SANTA MONICA—State officials released new maps on Thursday, July 13, outlining the locations of earthquake fault lines running through a number of Los Angeles neighborhoods, including the Westside area.

The new draft maps from the California Geographical Survey show the Santa Monica Fault Line running through neighborhoods including Santa Monica, Brentwood, Pacific Palisades, Century City, Westwood, and West Los Angeles, according to reports. They also complete the western edge of the Hollywood fault, which goes through West Hollywood and Beverly Hills, and the northern edge of the Newport-Inglewood fault, which runs through Culver City, Mid-City, and Pico-Robertson.

The maps, which will undergo a 90-day review, are part of an effort by local governments to locate fault lines to prevent new buildings from being constructed on top of them. Once the maps are finalized and gain lawmakers’ approval, future development projects may be dramatically restricted under the 1972 Alquist-Priolo Earthquake Fault Zoning Act, which prohibits construction of structures, such as apartment or office buildings, on top of active fault lines. Developers looking to build near a fault zone would be required to hire a geologist to investigate the area and deem it safe for construction. Local building officials will have the final authority on ensuring new construction will not occur on the actual fault lines, state officials indicated.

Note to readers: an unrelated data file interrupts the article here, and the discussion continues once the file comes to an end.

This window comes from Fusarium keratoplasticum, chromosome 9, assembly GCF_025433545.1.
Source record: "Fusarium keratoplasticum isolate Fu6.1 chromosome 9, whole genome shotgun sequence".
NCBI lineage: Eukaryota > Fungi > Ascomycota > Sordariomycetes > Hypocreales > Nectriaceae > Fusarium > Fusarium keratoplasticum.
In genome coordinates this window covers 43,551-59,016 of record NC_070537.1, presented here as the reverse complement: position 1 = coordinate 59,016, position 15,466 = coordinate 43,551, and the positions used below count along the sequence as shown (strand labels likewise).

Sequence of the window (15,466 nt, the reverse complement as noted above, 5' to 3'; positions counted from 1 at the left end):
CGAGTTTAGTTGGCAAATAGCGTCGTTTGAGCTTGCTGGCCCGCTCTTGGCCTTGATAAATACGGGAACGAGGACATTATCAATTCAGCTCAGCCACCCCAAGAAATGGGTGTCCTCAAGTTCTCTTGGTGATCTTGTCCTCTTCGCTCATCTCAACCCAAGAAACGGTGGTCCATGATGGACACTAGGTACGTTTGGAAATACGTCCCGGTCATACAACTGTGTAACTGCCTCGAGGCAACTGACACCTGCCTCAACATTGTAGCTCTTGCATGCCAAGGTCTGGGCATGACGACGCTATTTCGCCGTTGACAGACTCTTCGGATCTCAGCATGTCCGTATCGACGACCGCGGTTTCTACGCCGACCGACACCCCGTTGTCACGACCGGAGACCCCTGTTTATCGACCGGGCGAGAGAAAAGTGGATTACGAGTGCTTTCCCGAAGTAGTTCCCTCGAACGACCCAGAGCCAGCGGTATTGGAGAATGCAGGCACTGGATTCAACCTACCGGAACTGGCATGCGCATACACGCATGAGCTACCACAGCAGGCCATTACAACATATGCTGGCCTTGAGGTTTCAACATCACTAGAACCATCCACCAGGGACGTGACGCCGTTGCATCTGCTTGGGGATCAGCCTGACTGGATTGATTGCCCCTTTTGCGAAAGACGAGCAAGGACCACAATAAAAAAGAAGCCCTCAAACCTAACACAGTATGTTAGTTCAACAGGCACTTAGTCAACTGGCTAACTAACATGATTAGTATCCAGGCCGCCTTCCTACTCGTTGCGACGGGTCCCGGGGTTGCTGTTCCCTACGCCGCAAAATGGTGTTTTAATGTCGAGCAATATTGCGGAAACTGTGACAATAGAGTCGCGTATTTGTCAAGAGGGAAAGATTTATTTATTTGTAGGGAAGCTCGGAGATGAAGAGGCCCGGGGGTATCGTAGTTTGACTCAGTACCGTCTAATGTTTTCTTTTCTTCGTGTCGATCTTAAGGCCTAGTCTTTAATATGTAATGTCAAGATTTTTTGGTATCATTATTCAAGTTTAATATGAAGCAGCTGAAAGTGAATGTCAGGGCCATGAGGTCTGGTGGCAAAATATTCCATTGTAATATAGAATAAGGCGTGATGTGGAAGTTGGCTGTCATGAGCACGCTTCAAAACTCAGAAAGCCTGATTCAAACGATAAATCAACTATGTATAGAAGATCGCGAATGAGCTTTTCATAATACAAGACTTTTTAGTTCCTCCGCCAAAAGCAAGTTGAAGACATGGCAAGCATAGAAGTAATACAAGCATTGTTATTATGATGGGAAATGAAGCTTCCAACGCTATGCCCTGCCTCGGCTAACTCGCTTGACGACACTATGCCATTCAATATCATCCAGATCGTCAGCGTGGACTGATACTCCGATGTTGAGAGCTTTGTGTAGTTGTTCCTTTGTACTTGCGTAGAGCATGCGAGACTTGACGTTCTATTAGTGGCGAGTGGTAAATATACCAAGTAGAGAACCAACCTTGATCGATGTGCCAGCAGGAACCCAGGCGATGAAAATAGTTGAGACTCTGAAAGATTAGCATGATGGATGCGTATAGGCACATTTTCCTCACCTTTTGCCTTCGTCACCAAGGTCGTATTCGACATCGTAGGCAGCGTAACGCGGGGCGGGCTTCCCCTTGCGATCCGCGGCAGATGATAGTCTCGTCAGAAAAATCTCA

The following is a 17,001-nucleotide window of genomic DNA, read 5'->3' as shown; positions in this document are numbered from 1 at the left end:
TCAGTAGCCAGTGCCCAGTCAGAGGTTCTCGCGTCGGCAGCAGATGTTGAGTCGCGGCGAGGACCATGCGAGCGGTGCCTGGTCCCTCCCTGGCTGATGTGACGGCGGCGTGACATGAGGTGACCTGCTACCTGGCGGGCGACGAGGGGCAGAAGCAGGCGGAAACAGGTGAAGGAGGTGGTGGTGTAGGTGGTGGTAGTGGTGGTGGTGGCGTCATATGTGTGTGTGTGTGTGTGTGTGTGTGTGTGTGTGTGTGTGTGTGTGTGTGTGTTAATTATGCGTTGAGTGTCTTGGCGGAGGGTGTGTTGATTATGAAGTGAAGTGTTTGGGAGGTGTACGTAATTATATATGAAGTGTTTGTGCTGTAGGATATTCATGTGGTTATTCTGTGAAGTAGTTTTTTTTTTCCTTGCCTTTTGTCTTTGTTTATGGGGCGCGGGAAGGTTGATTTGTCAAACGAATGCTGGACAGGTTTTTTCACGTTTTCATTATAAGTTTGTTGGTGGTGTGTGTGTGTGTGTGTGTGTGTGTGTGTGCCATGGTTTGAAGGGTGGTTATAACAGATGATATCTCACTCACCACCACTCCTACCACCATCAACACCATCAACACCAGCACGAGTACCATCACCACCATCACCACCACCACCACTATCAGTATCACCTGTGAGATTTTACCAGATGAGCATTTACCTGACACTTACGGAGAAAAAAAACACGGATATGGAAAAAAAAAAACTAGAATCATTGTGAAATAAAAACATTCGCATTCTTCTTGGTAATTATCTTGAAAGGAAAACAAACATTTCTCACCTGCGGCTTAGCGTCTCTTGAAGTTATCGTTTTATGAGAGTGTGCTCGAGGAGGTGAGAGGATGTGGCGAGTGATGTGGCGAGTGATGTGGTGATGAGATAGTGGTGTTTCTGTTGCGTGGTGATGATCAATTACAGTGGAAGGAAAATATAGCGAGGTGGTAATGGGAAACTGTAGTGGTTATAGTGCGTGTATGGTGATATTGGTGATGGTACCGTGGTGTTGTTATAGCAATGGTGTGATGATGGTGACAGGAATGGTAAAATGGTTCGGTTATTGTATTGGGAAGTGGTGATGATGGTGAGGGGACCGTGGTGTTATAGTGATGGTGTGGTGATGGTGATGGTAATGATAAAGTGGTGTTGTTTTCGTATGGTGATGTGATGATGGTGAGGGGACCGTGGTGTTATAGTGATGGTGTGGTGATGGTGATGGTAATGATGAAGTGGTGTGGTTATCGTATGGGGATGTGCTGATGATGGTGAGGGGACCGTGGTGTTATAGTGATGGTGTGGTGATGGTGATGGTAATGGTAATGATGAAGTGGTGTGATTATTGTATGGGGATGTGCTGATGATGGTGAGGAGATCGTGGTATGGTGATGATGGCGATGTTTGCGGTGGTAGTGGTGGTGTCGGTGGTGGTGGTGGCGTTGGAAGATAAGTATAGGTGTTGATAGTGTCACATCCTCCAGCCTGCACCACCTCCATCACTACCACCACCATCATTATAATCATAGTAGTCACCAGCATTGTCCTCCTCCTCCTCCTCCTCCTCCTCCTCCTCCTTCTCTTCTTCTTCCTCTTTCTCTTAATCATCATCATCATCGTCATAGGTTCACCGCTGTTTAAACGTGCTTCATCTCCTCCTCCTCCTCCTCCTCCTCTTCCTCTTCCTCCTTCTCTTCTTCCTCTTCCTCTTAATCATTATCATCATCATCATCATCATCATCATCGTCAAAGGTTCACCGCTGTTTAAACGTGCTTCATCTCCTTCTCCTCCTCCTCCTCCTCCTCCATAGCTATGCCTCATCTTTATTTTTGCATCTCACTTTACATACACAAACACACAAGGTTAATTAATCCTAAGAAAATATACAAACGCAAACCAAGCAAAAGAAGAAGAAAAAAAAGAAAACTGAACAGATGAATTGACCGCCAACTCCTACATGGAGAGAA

According to Tim Dawson, senior engineering geologist for the California Geographical Survey, it is important to avoid building on faults, as foundations tend to break when the earth moves beneath them, leading to damaged structures. The cities of Los Angeles, West Hollywood, and Santa Monica have passed laws requiring buildings at high risk of damage and collapse to be retrofitted in compliance with seismic standards.

The maps are subject to change as the California Geological Survey seeks public feedback. Comments may be submitted to the State Mining and Geology Board by October 11. A public hearing will be held near the end of the review period. For more information, visit the announcement of the preliminary review maps here.